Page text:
Speech Pathologists specialise in problems involving the mouth and throat. Hills District Speech Therapy has a growing team of clinicians with additional training and experience in assessing, managing and treating motor speech disorders including dysarthria and apraxia of speech.

What are Motor Speech Disorders?

Motor Speech Disorders result from damage to the brain affecting the planning, programming, control, or execution of speech. Damage to the brain can result from stroke, traumatic brain injury, brain tumours and progressive neurological disease. Motor Speech Disorders include Dysarthria and Apraxia of Speech.


Dysarthria is a disorder of movement and occurs when damage to the brain results in muscle weakness. Muscles in the face, lips, tongue, throat and those used for breathing are needed to talk.

Apraxia of Speech

Apraxia occurs when there is a problem with getting messages from the brain to the muscles. These messages tell them when and how to move. Apraxia of speech can also be referred to as dyspraxia or verbal apraxia.

What are the Signs of Dysarthria?

Someone with dysarthria may present with:

  • Slurred speech
  • Speech that is too fast or slow
  • Soft speech
  • Difficulty with moving the tongue, lips and jaw
  • Robotic sounding speech
  • Voice changes, including a breathy or hoarse voice. It may also sound like the person has a blocked nose or is talking out of their nose.

What are the Signs of Apraxia of Speech?

Someone with apraxia of speech may have:

  • Difficulty imitating and saying sounds. Sounds may be left out or added to words, or they may be said the wrong way. They may not be able to make sounds at all.
  • Variation in producing the same word
  • Groping movements (moving the tongue and lips to get them to the right place when trying to say sounds)
  • Speech that is slower
  • They may be able to say common, everyday words such as ‘hello’ without much difficulty.

What do we Offer?

Apraxia and Dysarthria can occur together or by themselves. They can also occur with language problems known as Aphasia. A Speech Pathologist will assess the person’s speech and language to determine whether they have Dysarthria, Apraxia of Speech or Aphasia or a combination of these.  This will involve assessing how well someone can move their lips, mouth and tongue and how well they breath. They will listen to the person’s speech sounds in single words, sentences and in conversation. They will also assess how well the person can talk and understand what is being said to them.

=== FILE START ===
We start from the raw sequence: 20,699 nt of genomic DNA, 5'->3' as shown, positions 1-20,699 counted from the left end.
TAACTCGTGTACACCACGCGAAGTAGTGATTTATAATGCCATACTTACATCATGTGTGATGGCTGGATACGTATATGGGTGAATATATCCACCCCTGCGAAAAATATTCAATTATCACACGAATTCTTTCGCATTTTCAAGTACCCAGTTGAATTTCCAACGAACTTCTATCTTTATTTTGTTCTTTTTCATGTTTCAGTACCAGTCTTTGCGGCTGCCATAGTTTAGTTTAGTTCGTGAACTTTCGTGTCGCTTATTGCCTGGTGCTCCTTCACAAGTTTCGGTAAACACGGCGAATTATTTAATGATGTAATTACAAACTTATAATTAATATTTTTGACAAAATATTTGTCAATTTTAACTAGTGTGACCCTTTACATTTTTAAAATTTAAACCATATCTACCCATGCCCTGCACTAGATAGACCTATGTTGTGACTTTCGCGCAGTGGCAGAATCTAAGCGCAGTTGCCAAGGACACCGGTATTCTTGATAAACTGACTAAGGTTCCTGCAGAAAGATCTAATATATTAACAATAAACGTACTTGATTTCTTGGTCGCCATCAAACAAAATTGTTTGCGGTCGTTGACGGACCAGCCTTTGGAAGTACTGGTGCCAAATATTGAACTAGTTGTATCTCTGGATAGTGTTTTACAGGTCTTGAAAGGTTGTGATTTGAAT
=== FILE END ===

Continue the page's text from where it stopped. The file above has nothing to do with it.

We also offer intervention for those with identified motor speech disorders. Therapy  is tailored to the person’s specific abilities and needs. It often involves a combination of rehabilitation and compensatory strategies. Our clinicians work closely with the client, their family, caregivers and support network to ensure their communication and socialisation needs are addressed.


Therapy may focus on:

  • Using more breath to increase loudness
  • Slowing down the rate of speech
  • Improving the strength of the muscles
  • Practicing producing sounds clearly in words and sentences.

Apraxia of speech

Therapy may focus on:

  • Retraining the muscles to make sounds
  • Repeating sounds and practicing the correct mouth placement
  • Slowing down the rate of speech

Therapy may also involve using alternative means to communicate known as Augmentative and Alternative Communication (AAC).

Our 5 Top Tips for Communicating with Persons with Motor Speech Disorders

  1. Look at them when they talk. This may assist you to understand what they are saying.
  2. Limit noise in the environment and ensure good lighting.
  3. Repeat the words that you understand so that they don’t need to repeat them.
  4. Ask them yes/no questions if you have difficulty understanding them or get them to write it down.
  5. Give the person time to respond.